Thyroid Nodules

1 What are Thyroid Nodules?

Thyroid nodules are either fluid-like or solid lumps that grow within the thyroid, which is a small gland found at the neck base. While there is a small percentage where thyroid nodules are cancerous, most of the cases do not cause any symptoms at all.

Most often, you won’t notice you have it unless you had yourself checked. However, some thyroid nodules grow big enough that they are too obvious not to be noticed. Depending on the thyroid nodule, treatment options may vary.

2 Symptoms

Most thyroid nodules do not cause any signs and symptoms. In some cases, though, they grow so large that you can see and feel it. It is like the base of your neck is swollen. 

It can also cause difficulty in swallowing and breathing if it is pressing against the esophagus or windpipe. Moreover, there are extremely rare cases when the nodules produce extra thyroxine, which may cause hyperthyroidism.

Some thyroid nodules are cancerous, but the symptoms alone won’t be able to tell if one is malignant or not. Malignant thyroid nodules are rare, but it is ideal to see your doctor once you notice unusual swelling around your neck or upper breast bone, particularly if you find it hard to swallow or breathe.

Additionally, if you are experiencing the symptoms of hypothyroidism -sudden weight loss without changing your diet, trouble sleeping, nervousness, irritability, and pounding heart – seek immediate medical care.

3 Causes

There are several factors that may cause thyroid nodules, these include:

  • Iodine deficiency. Deficiency in the mineral iodine may result in development of nodules in the thyroid gland. 
  • Thyroid adenoma. Or abnormal growth of the thyroid tissue may cause nodules to grow. The overgrowth is benign or non-cancerous, but could be bothersome because of its size. 
  • Thyroid cyst. Usually caused by degenerating adenomas, thyroid cysts are usually non-cancerous, but in rare cases may contain malignant or cancerous components.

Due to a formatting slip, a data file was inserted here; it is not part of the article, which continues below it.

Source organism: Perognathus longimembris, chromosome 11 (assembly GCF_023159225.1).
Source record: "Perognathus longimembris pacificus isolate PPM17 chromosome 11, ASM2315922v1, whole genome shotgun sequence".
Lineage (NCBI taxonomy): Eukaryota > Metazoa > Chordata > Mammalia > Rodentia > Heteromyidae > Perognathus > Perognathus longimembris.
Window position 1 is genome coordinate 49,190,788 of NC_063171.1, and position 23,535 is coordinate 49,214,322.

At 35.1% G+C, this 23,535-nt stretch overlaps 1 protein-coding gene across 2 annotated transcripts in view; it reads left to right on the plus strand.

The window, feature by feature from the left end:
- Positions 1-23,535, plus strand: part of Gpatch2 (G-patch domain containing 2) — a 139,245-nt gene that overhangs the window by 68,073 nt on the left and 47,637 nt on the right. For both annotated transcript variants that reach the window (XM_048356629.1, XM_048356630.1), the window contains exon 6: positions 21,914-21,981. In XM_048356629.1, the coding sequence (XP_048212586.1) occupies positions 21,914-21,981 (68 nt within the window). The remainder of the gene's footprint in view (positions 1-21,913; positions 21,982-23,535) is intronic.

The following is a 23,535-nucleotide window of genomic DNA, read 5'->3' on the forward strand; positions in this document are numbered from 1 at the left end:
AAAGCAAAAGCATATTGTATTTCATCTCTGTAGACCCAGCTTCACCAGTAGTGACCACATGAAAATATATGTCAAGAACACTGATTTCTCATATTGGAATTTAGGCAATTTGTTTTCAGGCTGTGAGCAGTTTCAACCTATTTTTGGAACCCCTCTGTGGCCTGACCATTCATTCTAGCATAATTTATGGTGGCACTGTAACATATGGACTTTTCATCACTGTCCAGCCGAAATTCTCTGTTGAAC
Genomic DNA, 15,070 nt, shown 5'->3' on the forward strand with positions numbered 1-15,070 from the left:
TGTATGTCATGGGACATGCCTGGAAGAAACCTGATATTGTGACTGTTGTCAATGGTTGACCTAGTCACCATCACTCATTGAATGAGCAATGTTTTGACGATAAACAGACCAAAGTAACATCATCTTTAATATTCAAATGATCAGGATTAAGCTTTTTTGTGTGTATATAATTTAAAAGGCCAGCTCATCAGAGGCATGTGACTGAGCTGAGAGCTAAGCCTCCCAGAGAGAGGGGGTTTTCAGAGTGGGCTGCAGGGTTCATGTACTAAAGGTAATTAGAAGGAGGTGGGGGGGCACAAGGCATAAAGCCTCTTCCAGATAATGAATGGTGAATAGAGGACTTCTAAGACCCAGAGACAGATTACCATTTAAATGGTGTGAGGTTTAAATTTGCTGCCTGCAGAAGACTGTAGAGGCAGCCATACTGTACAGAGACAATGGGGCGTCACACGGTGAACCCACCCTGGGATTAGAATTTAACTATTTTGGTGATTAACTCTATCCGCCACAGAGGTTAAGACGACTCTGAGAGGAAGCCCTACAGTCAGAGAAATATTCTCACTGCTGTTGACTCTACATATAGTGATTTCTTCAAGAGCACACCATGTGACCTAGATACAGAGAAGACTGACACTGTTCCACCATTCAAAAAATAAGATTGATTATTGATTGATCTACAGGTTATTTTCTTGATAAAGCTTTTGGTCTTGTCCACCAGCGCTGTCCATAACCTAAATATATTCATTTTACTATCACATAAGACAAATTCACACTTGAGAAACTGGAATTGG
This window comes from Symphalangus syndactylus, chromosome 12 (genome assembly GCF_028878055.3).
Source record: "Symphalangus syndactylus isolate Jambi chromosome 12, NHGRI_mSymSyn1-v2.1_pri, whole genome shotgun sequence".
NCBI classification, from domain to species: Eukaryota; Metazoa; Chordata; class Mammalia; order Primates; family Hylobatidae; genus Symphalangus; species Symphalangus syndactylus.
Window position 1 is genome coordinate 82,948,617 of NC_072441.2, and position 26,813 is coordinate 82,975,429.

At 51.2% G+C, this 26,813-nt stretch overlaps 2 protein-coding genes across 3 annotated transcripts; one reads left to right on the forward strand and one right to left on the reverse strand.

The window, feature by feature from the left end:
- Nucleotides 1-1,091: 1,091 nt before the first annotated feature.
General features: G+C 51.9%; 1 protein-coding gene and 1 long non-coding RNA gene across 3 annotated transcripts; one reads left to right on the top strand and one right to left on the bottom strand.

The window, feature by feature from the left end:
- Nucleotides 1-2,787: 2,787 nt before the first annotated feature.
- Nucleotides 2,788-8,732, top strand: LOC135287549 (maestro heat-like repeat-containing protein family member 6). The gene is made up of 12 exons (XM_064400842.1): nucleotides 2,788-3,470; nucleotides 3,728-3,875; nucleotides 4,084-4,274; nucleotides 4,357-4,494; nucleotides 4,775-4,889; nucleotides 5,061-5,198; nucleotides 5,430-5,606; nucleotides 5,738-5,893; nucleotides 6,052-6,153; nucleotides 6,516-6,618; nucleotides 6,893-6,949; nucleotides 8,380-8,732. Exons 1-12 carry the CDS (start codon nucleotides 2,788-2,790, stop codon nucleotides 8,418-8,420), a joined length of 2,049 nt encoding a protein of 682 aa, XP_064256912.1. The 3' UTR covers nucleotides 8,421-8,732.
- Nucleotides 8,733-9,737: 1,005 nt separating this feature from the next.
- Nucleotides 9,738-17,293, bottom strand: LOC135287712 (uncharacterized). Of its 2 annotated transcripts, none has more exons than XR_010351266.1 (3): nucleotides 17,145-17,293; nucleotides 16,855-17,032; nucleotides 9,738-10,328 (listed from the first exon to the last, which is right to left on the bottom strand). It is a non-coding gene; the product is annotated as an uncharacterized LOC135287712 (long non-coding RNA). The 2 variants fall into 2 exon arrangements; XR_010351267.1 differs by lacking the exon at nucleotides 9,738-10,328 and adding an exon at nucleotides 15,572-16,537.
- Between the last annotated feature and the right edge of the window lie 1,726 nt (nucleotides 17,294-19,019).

• Thyroiditis. It is the chronic inflammation of the thyroid glands caused by a thyroid disorder.
  • Multinodular goiter. Goiter is any kind of enlargement within the thyroid gland that is usually a cause of thyroid disorder or iodine deficiency. In multinodular goiter, the goiter contains a number of distinct nodules.
  • Thyroid cancer. While most nodules are non-cancerous, you are at high risk of having malignant nodules if your family has a history of thyroid or endocrine cancers.
  • Those who are aged 30 years and younger or 60 and older are more at risk, as well as men, and those who have been exposed to radiation.

A malignant nodule is usually hard and large. It may also cause discomfort and pain, which are not normal with thyroid nodules.

4 Making a Diagnosis

Making a diagnosis of thyroid nodules is done by several tests.

Although they are typically benign or non-cancerous, it is important to see a doctor once you noticed a growth in your neck, particularly in the lower middle part. 

Most often, you won’t be able to see or feel it, and nodules are usually discovered when doing a routine checkup. Imaging tests like CT scan, MRI, or ultrasound may also reveal growth of nodules in this area.